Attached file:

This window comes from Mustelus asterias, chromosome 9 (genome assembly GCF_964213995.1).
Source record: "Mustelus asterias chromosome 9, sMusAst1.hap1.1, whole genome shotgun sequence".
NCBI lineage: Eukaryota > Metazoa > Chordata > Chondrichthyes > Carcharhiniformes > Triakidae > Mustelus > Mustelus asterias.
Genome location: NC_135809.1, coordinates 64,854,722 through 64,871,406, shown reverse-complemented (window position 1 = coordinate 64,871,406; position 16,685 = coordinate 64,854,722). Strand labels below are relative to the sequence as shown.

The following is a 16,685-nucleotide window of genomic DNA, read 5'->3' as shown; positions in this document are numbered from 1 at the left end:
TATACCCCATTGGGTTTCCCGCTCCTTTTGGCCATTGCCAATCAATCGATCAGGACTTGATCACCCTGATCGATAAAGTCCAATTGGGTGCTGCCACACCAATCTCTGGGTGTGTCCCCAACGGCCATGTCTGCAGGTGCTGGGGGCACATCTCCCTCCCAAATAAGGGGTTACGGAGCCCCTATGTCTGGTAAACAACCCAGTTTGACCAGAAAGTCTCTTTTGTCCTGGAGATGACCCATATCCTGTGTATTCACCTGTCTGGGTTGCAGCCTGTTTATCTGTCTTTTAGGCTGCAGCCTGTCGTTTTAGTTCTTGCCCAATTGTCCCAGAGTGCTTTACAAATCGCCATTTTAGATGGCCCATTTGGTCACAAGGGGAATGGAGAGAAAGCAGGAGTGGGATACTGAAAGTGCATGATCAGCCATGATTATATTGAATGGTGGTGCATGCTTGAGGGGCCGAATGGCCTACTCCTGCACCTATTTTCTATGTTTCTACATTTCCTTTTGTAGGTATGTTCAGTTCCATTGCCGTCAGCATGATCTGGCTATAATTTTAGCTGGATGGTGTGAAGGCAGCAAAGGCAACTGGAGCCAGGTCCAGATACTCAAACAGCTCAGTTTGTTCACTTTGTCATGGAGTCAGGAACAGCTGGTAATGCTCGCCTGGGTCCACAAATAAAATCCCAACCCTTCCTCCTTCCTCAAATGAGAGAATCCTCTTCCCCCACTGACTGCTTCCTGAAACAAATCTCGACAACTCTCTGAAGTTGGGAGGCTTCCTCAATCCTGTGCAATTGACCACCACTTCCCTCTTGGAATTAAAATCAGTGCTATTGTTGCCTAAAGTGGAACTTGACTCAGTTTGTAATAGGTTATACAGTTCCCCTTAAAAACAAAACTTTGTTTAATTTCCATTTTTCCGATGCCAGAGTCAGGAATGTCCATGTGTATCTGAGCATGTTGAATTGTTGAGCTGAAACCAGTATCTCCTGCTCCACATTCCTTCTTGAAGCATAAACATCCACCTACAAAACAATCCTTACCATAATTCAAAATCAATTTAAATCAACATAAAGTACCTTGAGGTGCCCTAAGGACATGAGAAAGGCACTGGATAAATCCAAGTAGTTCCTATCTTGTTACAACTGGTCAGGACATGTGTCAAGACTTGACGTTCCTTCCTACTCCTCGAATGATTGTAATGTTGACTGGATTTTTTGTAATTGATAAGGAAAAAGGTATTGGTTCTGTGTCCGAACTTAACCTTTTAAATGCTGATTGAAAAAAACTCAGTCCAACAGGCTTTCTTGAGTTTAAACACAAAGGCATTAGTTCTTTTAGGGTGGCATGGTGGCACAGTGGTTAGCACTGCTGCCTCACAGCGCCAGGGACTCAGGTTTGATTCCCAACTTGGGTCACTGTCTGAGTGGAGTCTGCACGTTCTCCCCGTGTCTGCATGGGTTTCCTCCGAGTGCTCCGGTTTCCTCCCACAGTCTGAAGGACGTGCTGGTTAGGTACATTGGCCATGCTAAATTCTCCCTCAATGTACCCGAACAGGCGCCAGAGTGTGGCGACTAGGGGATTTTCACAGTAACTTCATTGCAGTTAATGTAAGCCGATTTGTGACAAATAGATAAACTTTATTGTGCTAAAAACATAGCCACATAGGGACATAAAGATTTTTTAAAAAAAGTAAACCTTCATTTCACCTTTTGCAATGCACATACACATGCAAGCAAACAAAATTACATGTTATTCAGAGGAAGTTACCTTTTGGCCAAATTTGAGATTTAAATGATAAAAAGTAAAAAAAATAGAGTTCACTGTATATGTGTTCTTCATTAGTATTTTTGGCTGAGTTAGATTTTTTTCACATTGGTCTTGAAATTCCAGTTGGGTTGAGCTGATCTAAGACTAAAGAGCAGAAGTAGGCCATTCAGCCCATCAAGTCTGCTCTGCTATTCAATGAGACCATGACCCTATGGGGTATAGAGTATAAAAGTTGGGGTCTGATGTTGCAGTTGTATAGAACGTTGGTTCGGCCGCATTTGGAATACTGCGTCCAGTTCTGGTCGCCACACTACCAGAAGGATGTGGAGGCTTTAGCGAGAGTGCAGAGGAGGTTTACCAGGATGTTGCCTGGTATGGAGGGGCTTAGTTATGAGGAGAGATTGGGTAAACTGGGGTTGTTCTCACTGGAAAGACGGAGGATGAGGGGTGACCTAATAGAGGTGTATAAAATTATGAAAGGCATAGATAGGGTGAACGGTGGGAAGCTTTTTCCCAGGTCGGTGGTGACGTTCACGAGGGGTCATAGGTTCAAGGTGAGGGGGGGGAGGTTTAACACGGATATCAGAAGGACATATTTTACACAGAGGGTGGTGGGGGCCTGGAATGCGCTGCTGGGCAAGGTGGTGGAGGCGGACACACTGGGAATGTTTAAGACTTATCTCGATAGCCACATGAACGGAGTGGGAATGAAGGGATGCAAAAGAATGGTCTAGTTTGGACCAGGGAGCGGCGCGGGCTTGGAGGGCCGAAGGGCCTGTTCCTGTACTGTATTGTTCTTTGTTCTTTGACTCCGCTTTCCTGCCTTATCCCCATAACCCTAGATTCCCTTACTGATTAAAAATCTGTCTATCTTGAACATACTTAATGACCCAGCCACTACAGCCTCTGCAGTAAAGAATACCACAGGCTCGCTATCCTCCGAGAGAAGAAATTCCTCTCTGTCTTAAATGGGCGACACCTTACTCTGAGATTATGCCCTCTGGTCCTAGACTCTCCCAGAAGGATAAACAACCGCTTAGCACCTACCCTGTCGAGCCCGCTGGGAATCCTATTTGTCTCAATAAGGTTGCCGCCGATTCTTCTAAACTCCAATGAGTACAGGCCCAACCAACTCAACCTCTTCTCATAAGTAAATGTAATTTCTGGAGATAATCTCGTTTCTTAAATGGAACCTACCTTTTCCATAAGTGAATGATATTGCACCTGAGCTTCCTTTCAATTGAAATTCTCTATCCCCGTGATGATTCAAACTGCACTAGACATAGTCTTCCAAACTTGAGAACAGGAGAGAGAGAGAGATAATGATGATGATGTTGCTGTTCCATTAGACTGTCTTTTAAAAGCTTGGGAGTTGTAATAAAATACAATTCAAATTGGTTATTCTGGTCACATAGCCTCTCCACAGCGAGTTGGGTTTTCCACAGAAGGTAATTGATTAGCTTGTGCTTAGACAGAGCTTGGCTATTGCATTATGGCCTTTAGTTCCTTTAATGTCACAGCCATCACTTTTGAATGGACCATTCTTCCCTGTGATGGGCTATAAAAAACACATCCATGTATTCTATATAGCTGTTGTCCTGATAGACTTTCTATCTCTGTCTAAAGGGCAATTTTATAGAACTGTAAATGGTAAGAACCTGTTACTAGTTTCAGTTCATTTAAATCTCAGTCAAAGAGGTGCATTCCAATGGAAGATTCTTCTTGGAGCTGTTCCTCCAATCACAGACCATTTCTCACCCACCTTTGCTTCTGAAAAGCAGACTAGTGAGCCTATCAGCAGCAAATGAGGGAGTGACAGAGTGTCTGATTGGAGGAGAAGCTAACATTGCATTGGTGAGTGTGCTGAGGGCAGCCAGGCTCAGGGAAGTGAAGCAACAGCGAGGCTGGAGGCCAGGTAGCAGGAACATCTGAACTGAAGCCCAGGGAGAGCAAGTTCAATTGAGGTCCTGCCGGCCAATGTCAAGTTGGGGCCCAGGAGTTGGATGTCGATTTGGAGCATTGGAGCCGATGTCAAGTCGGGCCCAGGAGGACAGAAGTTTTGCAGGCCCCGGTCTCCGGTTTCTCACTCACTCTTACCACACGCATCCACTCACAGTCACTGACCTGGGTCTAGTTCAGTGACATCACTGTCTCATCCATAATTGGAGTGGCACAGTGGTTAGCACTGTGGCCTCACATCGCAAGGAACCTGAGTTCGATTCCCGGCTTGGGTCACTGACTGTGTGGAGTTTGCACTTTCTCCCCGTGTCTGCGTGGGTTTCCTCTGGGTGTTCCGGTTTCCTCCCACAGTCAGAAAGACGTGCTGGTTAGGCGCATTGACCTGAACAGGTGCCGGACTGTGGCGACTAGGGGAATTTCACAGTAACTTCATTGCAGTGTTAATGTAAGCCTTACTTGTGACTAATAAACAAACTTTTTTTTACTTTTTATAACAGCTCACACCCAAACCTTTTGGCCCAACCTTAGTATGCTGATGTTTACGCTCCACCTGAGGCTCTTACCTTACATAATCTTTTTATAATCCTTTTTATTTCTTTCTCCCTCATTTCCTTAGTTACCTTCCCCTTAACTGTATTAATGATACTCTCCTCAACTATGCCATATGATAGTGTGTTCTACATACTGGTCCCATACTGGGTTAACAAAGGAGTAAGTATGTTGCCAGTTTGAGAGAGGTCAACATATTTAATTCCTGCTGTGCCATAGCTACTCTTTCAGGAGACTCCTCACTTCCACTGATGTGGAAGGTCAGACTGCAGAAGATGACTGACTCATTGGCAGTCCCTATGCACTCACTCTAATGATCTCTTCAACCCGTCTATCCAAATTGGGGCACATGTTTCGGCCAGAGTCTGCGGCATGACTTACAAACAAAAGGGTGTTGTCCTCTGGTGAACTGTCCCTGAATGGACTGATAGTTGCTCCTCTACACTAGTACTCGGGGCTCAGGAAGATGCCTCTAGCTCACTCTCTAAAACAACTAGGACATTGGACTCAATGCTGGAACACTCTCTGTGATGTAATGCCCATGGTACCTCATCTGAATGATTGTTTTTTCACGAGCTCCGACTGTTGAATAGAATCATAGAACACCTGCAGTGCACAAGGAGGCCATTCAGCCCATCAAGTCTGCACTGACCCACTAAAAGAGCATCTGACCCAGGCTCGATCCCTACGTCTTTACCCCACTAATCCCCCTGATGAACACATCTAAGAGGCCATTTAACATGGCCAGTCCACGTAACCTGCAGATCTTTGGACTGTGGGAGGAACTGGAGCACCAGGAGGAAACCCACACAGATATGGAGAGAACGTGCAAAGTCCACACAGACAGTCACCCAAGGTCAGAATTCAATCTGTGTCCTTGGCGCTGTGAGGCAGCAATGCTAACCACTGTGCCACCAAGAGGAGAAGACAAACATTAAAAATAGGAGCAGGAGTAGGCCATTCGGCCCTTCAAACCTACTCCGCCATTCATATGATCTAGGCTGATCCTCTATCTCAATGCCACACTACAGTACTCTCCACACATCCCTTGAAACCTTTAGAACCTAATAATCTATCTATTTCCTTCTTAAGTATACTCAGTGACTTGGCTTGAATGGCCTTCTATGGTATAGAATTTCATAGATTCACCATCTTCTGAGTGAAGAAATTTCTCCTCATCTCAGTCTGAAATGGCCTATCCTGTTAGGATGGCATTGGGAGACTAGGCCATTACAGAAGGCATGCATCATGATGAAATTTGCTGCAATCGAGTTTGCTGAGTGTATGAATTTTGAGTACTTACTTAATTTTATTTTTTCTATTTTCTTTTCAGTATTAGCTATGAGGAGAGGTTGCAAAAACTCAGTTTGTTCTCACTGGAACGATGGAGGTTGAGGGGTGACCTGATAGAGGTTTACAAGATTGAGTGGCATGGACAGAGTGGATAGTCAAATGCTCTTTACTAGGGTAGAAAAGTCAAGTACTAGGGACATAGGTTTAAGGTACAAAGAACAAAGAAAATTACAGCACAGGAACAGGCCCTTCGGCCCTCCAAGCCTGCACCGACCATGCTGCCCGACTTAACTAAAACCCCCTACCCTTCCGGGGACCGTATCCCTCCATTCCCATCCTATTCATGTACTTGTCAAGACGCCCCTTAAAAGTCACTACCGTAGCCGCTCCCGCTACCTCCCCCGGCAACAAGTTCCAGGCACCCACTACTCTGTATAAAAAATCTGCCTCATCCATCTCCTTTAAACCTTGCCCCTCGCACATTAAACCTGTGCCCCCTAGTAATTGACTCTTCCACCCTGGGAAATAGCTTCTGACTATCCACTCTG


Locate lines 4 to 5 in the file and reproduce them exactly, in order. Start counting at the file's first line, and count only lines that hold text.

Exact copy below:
Genome location: NC_135809.1, coordinates 64,854,722 through 64,871,406, shown reverse-complemented (window position 1 = coordinate 64,871,406; position 16,685 = coordinate 64,854,722). Strand labels below are relative to the sequence as shown.

The following is a 16,685-nucleotide window of genomic DNA, read 5'->3' as shown; positions in this document are numbered from 1 at the left end: